Sunday, 23 November 2014

I Believe I Can Fly



I know I have been quiet of late, but that's only really because the Royal Winter Fair was on, and I was busy doing the following:

a) watching amazing international jumpers (hi Beezie!!! hi McLain!!! hi Darragh!!! hi Philippaerts!!)
b) partying debaucherously with (some of) the above
c) partying debaucherously with everyone else
d) stuffing myself silly with amazing Royal food
e) watching all other manner of horse everythings
f) recovering from hangovers.

Yes folks, the A Circuit Party Scene is alive and well.  I can personally attest. Ha ha.

I may or may not be in this photo somewhere.

Putting all that aside, in combination with the Royal, I gave Riley some time off (on purpose, I swear!) He had been acting a little tired, due to the intense flatwork and jumping sessions we've been having lately and I wanted to give him some time to regenerate.  Same thing for most of the horses in the barn - they (and we!) have all been working like crazy.  To be honest, I didn't really realize I was carrying some level of sore-all-the-time on my own person until I had a few days in a row off from riding altogether.

But toward the end of last week, I started doing light flats with Riley and some of the others I ride, and they all came out of it feeling absolutely better for the short break.  I fully expected psycho horses and bucking and wildness and they were all very ho-hum about it - cheerful, but certainly manageable once we started back.  

This led into the past week, where we got Trainer back from Doha (where he was VERY successful, YAY!!!) and had him all to ourselves for an entire week. New Assistant was trying horses in Germany, so he took over all the lessons. 

nbd

Tuesday was easy - we had a light flat session, and I flatted a little with Barn Owner who is a few weeks back into it after having most of the summer off.  It wasn't the most challenging lesson I've ever had but a great opportunity to review basics and work on a few fiddly little things, like my left hand apparently having a mind of its own.  We did a few exercises with rollback turns at a good canter after Barn Owner retired, and ended really well, working with a more direct rein instead of the opening rein that Trainer started us all out with.  ("Eet is more definite, more precise, you ready to use both at same time when necessary, we play with zis, see here you need more direct and here you need more open, yes good!")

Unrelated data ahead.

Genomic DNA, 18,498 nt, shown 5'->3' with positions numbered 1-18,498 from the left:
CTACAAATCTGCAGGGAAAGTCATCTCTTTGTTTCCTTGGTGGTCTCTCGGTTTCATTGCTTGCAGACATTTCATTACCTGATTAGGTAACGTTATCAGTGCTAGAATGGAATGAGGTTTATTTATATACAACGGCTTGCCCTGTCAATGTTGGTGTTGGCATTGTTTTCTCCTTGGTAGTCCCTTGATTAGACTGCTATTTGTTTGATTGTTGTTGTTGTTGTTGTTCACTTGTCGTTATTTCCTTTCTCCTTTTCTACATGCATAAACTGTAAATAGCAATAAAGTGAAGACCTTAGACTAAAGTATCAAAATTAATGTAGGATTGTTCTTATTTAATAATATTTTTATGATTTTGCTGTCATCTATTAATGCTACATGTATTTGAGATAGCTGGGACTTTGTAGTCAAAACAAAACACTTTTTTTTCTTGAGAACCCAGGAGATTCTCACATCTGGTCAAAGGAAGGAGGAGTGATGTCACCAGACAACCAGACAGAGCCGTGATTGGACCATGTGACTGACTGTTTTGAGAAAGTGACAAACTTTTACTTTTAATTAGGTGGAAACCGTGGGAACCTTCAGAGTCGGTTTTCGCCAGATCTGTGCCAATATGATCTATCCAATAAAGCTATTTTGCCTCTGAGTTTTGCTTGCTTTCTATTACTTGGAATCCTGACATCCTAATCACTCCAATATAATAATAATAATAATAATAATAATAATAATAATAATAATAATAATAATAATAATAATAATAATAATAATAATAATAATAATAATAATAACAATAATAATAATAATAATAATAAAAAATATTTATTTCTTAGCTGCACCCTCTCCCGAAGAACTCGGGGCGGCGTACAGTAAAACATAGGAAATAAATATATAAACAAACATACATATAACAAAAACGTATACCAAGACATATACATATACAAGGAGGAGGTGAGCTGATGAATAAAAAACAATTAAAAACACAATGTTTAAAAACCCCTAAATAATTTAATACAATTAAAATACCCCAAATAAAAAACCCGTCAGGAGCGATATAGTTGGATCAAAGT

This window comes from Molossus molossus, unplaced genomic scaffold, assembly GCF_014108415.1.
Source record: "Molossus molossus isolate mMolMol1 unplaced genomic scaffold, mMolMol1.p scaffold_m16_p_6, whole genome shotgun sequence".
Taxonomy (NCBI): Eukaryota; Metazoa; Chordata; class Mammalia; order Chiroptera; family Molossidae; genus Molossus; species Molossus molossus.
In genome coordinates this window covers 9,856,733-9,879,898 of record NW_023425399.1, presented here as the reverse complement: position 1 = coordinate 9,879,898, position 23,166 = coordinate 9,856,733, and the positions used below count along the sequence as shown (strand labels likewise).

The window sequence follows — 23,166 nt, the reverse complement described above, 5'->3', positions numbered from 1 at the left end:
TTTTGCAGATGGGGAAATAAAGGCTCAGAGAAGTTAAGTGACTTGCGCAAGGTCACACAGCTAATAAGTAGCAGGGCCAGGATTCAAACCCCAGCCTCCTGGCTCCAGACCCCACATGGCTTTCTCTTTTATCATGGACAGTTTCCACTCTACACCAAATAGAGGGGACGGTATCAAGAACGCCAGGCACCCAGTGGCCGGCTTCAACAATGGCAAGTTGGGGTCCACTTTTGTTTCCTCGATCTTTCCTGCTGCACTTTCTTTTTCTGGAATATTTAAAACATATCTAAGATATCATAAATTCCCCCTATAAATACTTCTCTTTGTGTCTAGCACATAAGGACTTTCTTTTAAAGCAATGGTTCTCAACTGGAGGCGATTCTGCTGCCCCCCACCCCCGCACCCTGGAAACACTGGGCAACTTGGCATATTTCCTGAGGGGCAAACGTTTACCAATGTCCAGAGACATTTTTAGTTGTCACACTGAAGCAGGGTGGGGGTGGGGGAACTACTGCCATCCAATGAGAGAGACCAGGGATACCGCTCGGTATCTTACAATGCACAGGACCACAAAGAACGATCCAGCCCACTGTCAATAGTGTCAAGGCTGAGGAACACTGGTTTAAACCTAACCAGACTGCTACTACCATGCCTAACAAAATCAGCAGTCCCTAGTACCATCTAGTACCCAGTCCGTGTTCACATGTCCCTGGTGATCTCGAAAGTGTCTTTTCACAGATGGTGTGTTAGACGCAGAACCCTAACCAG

Wednesday we moved into jumping a little. We started out over a single vertical on, set in the exact middle of the ring, facing down the long side - so you would canter down the long side, say on the left lead, turn left down the middle of the ring (C for dressage people, I think?) and jump the jump after a long enough approach, then turn left or right depending on your preference.

Trainer started the jump around 3ft for my first warm-up fence, which I mentally noted and wondered if we would in fact be jumping a bit higher today.  We warmed up well and then the jump went up hole by hole.  

At around 3'6" I started to do stupid things - kick a bit too much or pull a bit too much, lock my leg on the last three strides, and try really, really hard to manufacture a distance out of thin air.  The purpose of the exercise, of course, was to get and maintain medium canter, come through the turn, not press your horse too hard or take back too much, and keep that nice medium canter and adjust only if necessary.  

But can I just say how HARD that is to do? OK, at 3ft, or 1m, or whatever it is all fine and dandy, even if you throw in a bigger fence in the middle of a course.  But when it's a single off a sharp enough turn and THEN a long approach (so you are messing with your rhythm on the turn, then giving your mind and your eye a million years to second guess on the way to the jump) you really, really want to be DOING SOMETHING.  This goes back to my last post, where we practiced the Art of Doing Nothing, and the exact same thing applied here.  

I managed to figure it out well enough at 3'6" and the hole above it, but once the jump hit 1.20m I kind of stopped being able to do very much right.  The first time I pulled to the base and got a frog jump, then I galloped, and then I just kept seeing the REALLY short one over and over (and over.) Trainer put the fence back down to 1.10m (which of course looked teeny tiny by then!) and had me jump it; no issues and a lovely distance, then cranked it back up again right away and had me think about and replicate the same feeling.  This method worked absurdly well and suddenly I could ride again.  We jumped the 1.20m vertical 3x in a row in a lovely fashion, I was happy, he was happy, Riley was happy.  Then we had a great talk about the open water and how horses read 1.60m jumps and how to ride Grand Prix and actually it was a great night, the insight is incredible. Have I mentioned ever how lucky I am?!

Friday Night Pony Frands

I gave Riley Thursday off, then flatted Friday. I had a few horses to do, so I ended up on Riley last and just rode bareback. (I know you're all shocked by now.) It was definitely my best bareback ride to date; we trot and cantered and did a normal flat then courses upon courses over poles where I just worked super hard on keeping a nice, medium canter and letting the pole come to me instead of trying to find it perfectly.  My poor little bean was quite sweaty by the end - time for another clip - and took about ten years to dry under the heaters.

Then Saturday happened.